How did it do it? There are, of course, many explanations. But arguably, in the past decades the appeal of the City as a financial centre owed much to the high quality, stability, and trustworthiness of UK’s institutions. A long tradition of parliamentary democracy, free and inquisitive media, the rule of law, independent courts, stable governments, a strong legal profession and, relatively speaking, a predictable electorate that could be expected not to be willing to renounce the advantages of hosting a highly profitable financial centre all played an essential part in the City’s success.

The context is now different. First came the diffused, and no matter how justified, anger against bankers following the financial crisis. While UK policymakers were arguably no harsher than others in reshaping financial regulation, there can be currently no presumption that a pro-business and/or pro-financial institutions agenda will go down well with the electorate. Then, and relatedly, the EU referendum has given a severe blow to the UK’s political institutions’ credibility. To an external observer, the very decision to ask such a complicated (and open-ended) question to the electorate via a simple majority vote looks reckless. The quality of the campaign debate and coverage was surprisingly dismal, while the low instincts and fleeting emotions of the enraged majority in favour of Leave entail a degree of unpredictability in British politics that was hitherto unacknowledged.[2] Finally, the cluelessness of politicians about what to do after the unexpected outcome, and more generally the messy state of post-referendum national politics, have added a final touch of amateurism to an already grim picture.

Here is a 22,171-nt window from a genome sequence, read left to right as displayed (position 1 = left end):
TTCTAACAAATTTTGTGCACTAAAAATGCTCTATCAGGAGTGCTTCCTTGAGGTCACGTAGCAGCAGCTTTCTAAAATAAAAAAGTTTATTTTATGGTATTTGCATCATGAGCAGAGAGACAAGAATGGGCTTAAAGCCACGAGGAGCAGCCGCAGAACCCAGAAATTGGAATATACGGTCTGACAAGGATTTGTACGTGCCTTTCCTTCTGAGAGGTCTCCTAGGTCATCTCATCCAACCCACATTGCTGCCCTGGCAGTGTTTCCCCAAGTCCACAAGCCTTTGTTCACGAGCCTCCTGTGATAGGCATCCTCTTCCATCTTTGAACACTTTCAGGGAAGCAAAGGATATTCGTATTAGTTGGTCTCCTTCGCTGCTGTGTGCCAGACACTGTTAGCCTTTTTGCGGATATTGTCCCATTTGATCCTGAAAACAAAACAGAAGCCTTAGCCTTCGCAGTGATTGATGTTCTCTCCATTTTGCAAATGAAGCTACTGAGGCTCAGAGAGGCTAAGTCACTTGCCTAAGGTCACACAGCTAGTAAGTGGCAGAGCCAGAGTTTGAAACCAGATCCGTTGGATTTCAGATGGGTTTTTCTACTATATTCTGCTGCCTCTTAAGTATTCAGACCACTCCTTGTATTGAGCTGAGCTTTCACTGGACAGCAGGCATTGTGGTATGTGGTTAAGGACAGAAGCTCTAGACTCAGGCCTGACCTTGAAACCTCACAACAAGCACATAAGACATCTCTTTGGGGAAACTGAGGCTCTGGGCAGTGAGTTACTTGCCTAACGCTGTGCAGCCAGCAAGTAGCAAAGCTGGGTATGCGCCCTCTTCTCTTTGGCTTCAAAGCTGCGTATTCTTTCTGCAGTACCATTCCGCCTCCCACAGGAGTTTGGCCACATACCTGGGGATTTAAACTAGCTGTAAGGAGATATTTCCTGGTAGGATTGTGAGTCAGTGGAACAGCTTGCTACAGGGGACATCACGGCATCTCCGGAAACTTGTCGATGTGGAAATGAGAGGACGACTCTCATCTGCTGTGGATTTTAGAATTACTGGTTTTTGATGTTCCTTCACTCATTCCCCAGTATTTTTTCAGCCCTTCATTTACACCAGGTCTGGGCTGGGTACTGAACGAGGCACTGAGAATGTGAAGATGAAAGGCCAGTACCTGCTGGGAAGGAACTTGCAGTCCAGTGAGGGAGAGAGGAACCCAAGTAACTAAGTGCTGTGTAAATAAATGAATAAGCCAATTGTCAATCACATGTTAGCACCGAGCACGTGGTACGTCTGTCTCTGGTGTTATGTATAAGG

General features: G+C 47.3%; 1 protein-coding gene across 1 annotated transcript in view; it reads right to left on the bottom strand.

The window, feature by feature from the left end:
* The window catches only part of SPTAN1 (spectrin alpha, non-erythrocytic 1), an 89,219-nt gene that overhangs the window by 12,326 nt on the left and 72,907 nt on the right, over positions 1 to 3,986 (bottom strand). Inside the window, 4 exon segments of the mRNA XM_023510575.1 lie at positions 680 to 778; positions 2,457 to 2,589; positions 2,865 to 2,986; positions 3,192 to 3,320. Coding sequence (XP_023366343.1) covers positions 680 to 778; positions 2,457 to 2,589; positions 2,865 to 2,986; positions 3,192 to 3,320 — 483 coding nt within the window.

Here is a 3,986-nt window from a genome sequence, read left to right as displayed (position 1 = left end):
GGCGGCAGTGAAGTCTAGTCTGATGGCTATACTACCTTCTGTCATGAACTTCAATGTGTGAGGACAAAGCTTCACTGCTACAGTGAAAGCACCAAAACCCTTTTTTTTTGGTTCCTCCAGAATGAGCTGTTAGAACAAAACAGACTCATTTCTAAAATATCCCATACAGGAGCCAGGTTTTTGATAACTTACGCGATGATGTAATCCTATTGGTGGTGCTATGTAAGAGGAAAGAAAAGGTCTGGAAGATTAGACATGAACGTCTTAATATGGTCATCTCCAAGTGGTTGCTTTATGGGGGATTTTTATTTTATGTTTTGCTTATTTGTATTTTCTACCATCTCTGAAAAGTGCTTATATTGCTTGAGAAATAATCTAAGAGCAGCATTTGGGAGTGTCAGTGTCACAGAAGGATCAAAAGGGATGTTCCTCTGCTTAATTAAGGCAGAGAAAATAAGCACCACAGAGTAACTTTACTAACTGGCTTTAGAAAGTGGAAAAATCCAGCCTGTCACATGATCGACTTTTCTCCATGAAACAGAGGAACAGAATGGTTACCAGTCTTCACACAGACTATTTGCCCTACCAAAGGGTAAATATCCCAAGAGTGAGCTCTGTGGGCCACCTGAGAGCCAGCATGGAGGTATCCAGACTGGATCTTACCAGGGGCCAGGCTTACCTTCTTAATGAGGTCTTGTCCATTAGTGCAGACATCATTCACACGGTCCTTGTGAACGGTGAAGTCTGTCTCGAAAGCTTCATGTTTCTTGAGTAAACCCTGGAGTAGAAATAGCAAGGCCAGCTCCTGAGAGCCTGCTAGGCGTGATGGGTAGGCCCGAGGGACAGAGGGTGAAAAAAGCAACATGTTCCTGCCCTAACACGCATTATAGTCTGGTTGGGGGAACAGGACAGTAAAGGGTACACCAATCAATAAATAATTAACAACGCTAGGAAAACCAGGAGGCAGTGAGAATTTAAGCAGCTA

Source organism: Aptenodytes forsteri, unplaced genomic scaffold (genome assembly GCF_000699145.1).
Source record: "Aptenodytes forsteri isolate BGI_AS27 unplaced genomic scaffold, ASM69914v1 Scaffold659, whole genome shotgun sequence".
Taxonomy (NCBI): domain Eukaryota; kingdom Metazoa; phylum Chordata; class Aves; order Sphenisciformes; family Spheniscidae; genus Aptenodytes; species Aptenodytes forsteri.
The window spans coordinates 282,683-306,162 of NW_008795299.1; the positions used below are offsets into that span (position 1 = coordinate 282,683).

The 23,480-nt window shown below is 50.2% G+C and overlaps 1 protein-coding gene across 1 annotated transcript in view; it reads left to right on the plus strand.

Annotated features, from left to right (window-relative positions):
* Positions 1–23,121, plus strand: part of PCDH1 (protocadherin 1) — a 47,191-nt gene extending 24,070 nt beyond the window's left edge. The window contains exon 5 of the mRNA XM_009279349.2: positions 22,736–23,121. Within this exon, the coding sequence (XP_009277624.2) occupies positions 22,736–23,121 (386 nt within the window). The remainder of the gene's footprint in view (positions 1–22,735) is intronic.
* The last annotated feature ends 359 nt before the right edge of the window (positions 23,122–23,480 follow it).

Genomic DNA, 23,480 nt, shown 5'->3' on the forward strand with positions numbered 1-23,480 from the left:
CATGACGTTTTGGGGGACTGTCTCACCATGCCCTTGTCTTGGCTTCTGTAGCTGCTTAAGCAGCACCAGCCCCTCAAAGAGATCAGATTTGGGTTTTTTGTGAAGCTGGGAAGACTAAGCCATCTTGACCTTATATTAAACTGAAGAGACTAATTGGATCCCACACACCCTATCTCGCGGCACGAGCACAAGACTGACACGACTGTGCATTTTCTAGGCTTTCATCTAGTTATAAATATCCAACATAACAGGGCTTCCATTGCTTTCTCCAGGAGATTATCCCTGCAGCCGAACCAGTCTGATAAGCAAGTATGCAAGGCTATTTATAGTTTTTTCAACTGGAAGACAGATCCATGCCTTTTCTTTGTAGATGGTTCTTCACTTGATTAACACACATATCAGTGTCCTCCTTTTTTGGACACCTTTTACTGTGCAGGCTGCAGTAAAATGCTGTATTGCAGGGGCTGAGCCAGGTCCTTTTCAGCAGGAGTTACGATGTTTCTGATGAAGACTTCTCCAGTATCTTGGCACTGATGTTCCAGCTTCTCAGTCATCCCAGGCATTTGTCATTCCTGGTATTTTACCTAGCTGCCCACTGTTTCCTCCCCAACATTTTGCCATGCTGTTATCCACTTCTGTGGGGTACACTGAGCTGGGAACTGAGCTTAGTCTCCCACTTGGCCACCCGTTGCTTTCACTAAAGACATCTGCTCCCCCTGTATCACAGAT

In short, the post-referendum uncertainty relates not only to the future of UK/EU relationships, but also to the stability and trustworthiness of British political institutions. That uncertainty may not be enough to erode the competitive advantages for firms that are already established in the UK (for them, relocating elsewhere will be a certain cost to be compared to the uncertain ones of remaining here), but it makes any attempt to attract new businesses or to rebrand the UK as a tax or regulatory haven at the border of the EU highly unlikely to succeed.

It is far too early, of course, to write off the UK as a stable democracy with trustworthy political institutions (a point the Economist has already made). Yet, it will take a lot of political goodwill, a committed leadership and a less temperamental electorate, not to mention a streamlined constitutional framework, before foreign businesses will find a UK commitment to a friendly tax and regulatory environment credible in the long run and decide to move here.

To conclude, the other 27 countries will find it convenient to parade the prospect of a UK tax or regulatory haven as a bugbear during the Article 50 negotiations. But the truth is that, even if the UK wanted to go down that road, it would hardly have any chance to succeed after the self-inflicted wound of the EU referendum.

Luca Enriques is the Allen & Overy Professor of Corporate Law at the University of Oxford.


[1] Depending on the magnitude of the dumping, however, it may succeed in retaining existing businesses, which is not at issue here.

[2] It is of no relief that voters are behaving no more rationally elsewhere in Europe. The point here is whether one could trust the electorate to behave more rationally in the UK than elsewhere.